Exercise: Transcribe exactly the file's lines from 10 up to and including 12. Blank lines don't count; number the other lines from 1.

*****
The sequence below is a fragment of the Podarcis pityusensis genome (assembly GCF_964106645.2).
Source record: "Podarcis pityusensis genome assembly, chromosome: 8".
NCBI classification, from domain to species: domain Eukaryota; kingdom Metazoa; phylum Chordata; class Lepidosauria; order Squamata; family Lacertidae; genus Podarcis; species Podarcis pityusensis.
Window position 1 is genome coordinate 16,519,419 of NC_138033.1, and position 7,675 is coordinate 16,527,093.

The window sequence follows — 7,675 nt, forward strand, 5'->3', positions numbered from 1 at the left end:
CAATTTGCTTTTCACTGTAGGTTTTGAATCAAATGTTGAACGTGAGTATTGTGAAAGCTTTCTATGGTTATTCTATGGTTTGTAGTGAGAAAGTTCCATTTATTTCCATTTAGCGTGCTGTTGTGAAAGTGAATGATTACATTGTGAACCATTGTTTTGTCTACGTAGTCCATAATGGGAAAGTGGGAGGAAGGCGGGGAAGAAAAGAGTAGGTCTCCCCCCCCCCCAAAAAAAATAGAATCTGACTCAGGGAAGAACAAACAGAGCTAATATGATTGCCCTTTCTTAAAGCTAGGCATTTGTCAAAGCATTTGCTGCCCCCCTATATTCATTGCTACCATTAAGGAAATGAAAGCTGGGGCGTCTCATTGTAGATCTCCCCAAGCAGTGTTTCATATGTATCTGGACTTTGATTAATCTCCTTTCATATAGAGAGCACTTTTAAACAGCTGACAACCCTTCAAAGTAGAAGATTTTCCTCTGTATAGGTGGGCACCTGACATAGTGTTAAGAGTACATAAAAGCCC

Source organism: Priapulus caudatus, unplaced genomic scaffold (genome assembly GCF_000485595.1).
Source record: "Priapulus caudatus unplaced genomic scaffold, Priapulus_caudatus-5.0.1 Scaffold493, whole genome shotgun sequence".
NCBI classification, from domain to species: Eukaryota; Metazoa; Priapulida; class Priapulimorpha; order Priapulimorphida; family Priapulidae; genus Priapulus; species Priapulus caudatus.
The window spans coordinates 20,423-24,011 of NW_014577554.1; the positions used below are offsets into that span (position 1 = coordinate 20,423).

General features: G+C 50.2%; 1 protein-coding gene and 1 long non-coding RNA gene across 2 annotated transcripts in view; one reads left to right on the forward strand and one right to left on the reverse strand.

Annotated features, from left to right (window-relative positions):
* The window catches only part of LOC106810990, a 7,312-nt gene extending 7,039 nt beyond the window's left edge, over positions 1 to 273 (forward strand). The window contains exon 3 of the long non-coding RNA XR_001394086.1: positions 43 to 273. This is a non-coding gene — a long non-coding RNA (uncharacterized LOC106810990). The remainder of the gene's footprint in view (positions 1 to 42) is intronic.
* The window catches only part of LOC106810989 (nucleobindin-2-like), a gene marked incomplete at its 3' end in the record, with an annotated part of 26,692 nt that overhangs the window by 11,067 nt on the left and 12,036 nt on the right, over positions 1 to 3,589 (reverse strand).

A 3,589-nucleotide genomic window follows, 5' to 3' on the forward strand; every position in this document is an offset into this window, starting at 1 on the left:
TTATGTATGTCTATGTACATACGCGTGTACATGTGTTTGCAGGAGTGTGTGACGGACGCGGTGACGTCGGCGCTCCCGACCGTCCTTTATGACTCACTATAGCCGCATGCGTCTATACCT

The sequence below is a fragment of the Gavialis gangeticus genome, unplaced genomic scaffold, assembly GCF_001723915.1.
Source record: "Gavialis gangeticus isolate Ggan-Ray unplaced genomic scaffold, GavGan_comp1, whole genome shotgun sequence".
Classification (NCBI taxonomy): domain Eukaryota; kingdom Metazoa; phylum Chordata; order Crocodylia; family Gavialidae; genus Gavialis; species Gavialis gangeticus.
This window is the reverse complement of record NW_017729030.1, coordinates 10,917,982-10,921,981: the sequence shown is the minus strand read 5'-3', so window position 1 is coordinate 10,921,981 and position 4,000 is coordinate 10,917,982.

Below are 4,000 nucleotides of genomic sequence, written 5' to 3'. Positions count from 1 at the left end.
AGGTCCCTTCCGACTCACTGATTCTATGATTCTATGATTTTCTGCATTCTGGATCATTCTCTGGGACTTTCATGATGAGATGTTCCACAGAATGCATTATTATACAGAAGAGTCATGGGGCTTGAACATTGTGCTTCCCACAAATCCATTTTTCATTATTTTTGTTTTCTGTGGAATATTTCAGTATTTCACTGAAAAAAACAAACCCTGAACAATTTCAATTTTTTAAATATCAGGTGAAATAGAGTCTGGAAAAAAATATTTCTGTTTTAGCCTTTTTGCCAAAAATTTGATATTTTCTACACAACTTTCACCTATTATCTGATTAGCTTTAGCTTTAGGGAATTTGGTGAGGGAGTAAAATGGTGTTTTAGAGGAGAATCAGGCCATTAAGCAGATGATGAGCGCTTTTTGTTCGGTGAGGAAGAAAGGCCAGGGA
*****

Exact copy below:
The window spans coordinates 20,423-24,011 of NW_014577554.1; the positions used below are offsets into that span (position 1 = coordinate 20,423).

General features: G+C 50.2%; 1 protein-coding gene and 1 long non-coding RNA gene across 2 annotated transcripts in view; one reads left to right on the forward strand and one right to left on the reverse strand.

Annotated features, from left to right (window-relative positions):